on 21 September 2014
“The Lunchbox” is just what I needed. It’s a movie that not only restores my faith in the genre of feel-good dramas, but it reinforces the fact that something simple isn’t always a bad thing (and can actually be pretty powerful). From the cinematography to the acting, I can’t complain, and that’s pretty rare. But somehow, the ingredients that make up this delightful little movie never falter. There wasn’t a moment that I would’ve changed, especially when it comes to the original way our two main characters meet.
Their sweet relationship begins due to a mistake in Mumbai’s lunchbox delivery system. Ila, a young housewife, takes up the task of making her husband’s lunch each day and unexpectedly, it’s not getting to him. She spends hours and hours making a wonderful feast but it ends up going to Saajan, a widowed man who works in an office, by accident. She decides to send him a note in the lunchbox one day and they begin communicating back and forth, turning a simple mishap into something beautiful.
And honestly, it’s one of the most sincere films I’ve seen in a long time. It doesn’t feel the need to be in any way grandiose, keeping a quiet and reserved tone throughout (with some comedy sprinkled in at the perfect moments). Irrfan Khan and Nimrat Kaur (who play Saajan and Ila) are absolutely superb, playing off of each other perfectly in every scene.
And what’s even more miraculous is that all of this is coming from a first-time director. It has the style and confidence of a film made by someone with years of experience, and I have to commend Ritesh Batra on his outstanding work. It would be a crime if this doesn’t receive a nomination for ‘best foreign-language film’ at the Oscar’s this year.
Ritesh Batra’s debut ’The Lunchbox’ is a delightful film set in Mumbai, India. Saajan (Irrfan Khan) is a grieving widower who is counting down the days before his retirement as a government pen-pusher. His favourite time of day is when he receives his lunchtime lunchbox, courtesy of the legendary Dabbawala service which delivers millions of lunch boxes every day.
One day, the food delivered is far superior to the food he normally receives. It turns out that this delicious lunchbox was made by a bored housewife called Ila (Nimrat Kaur), who is trying to win back her disinterested husband. When they both realise whats happened, they strike up an unlikely relationship through letters. Initially venting the frustrations in their lives, the letters become increasingly personal and they decide to meet.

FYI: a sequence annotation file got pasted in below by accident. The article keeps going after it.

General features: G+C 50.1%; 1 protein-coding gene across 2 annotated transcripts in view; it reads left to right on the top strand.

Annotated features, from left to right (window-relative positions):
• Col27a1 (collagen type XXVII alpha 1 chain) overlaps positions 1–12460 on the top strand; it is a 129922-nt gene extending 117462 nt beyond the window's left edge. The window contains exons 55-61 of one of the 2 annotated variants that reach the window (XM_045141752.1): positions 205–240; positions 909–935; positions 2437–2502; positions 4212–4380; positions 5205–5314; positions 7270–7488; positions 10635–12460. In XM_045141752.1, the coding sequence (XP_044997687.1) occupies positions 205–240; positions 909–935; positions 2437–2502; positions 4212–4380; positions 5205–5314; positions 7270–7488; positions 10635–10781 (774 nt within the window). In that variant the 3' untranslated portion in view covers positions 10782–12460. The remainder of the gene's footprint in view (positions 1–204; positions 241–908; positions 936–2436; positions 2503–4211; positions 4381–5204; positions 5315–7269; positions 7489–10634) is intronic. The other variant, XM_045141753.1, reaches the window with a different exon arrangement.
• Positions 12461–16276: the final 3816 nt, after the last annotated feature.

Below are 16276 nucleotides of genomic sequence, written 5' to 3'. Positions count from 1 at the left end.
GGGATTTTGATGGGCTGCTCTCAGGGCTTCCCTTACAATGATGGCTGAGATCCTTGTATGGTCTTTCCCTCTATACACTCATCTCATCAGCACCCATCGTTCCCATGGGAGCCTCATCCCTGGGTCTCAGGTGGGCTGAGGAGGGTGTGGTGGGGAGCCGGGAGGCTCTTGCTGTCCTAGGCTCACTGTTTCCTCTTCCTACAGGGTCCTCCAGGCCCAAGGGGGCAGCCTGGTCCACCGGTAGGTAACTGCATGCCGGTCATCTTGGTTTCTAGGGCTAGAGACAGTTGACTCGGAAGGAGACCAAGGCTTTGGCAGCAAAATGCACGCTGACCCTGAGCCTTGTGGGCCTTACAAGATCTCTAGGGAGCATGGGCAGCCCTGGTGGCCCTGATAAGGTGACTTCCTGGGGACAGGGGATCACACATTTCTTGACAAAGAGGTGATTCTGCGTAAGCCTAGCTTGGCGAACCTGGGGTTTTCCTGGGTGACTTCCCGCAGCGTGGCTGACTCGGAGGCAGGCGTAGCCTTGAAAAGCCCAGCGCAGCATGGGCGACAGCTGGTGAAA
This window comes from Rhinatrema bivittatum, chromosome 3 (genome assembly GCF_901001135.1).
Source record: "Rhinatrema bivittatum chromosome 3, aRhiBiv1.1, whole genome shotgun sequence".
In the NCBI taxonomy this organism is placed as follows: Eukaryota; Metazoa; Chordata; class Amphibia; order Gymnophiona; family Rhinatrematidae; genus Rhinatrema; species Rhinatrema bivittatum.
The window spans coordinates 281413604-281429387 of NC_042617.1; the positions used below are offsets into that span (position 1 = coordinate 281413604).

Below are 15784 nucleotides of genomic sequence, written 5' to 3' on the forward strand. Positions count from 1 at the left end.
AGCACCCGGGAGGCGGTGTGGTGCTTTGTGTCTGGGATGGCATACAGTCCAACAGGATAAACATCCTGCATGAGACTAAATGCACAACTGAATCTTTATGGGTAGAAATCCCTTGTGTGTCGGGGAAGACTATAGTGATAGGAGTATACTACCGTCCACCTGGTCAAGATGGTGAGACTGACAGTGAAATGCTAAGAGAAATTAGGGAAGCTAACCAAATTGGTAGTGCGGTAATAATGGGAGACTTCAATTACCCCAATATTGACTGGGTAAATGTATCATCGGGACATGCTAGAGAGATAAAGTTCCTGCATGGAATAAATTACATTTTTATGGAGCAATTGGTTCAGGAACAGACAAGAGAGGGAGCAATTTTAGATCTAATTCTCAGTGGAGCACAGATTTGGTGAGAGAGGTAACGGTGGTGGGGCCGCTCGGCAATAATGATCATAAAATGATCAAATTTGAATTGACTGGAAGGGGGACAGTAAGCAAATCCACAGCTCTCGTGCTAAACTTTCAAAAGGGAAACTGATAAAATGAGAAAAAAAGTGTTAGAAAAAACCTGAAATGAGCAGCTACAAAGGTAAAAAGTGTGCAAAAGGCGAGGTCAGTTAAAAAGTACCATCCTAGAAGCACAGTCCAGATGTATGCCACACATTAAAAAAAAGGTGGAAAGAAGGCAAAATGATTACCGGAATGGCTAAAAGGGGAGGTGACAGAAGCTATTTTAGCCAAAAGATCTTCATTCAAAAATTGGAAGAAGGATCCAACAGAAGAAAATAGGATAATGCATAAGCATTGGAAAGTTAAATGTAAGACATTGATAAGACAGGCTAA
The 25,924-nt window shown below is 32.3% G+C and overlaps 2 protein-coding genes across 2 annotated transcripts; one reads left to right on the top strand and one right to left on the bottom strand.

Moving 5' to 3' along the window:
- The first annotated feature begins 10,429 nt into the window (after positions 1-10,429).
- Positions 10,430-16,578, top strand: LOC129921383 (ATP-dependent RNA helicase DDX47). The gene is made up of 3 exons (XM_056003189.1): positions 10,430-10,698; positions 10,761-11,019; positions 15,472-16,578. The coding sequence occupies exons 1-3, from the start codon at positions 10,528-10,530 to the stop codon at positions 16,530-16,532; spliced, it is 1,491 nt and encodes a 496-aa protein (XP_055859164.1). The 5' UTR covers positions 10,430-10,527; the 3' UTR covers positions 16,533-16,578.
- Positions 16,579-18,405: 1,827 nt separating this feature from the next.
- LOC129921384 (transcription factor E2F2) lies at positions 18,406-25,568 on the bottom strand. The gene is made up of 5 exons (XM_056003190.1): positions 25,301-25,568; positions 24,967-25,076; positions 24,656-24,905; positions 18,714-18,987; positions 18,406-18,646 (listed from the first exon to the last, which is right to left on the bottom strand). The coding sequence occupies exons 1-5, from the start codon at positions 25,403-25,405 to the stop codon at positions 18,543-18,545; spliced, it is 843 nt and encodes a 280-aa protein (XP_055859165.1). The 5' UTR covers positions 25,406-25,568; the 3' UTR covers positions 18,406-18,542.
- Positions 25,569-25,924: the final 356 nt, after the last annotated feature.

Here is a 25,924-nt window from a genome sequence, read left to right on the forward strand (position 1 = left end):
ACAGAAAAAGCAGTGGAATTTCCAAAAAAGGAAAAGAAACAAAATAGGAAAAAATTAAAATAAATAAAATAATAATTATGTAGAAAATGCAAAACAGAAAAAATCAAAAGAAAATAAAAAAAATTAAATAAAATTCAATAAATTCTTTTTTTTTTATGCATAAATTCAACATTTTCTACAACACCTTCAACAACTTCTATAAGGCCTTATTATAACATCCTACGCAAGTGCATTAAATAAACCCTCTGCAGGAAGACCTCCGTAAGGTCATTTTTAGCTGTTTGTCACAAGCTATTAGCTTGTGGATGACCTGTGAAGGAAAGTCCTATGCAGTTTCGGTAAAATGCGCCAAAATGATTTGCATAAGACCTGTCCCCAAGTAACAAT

Batra explores this friendship through these letters, unearthing the insecurities in both characters, especially Saajans alienation from life since his wife’s death. They both use these letters to expose their failings, and perhaps to demystify them too. The letters help to engage and disengage themselves from each other, allowing them to make life-changing decisions which they may not have been able to do otherwise.
Saajan also unravels a fondness for the person who will eventually take over his job, Shaikh (Nawazuddin Siddiqui). His pained demeanour hides for the most part his sadness, with Shaikh and Ila aiding his rehabilitation back to some sort of normality. Some great performances are led by Irrfan Khan, giving yet another excellent character study. ’The Lunchbox’ is a delicate, charming drama showing the positive effects food can have on people, and how anyone of any age has something to offer others in those moments of lonliness. In these fast-paced times, these simplest of pleasures still provide the most nourishment.
I had not heard of Mumbai's labour intensive dabbawallah system for delivering to men at work the lunch boxes often prepared by their loving wives, but a recent trip to India had made me aware of the noisy, polluted, gridlocked chaos of its urban streets. In this tale, lonely housewife Ila finds that her delicious lunches, intended to rekindle the ardour of her neglectful, workaholic husband, are somehow reaching the desk of an equally lonely insurance claims clerk on the brink of retirement. Their ensuing correspondence, made more frank and poignant by the fact that they have never met, explores both the pathos and the potential simple joys of daily life. In the process, we see and learn a good deal about life in modern India, which, beneath the film's many comical moments seems rather sad: men grow old strap-hanging to work on overcrowded public transport, and those in work seem to have to work too hard for relatively little. Are such pleasures as mouth-watering food and colourful wedding celebrations enough to compensate for this?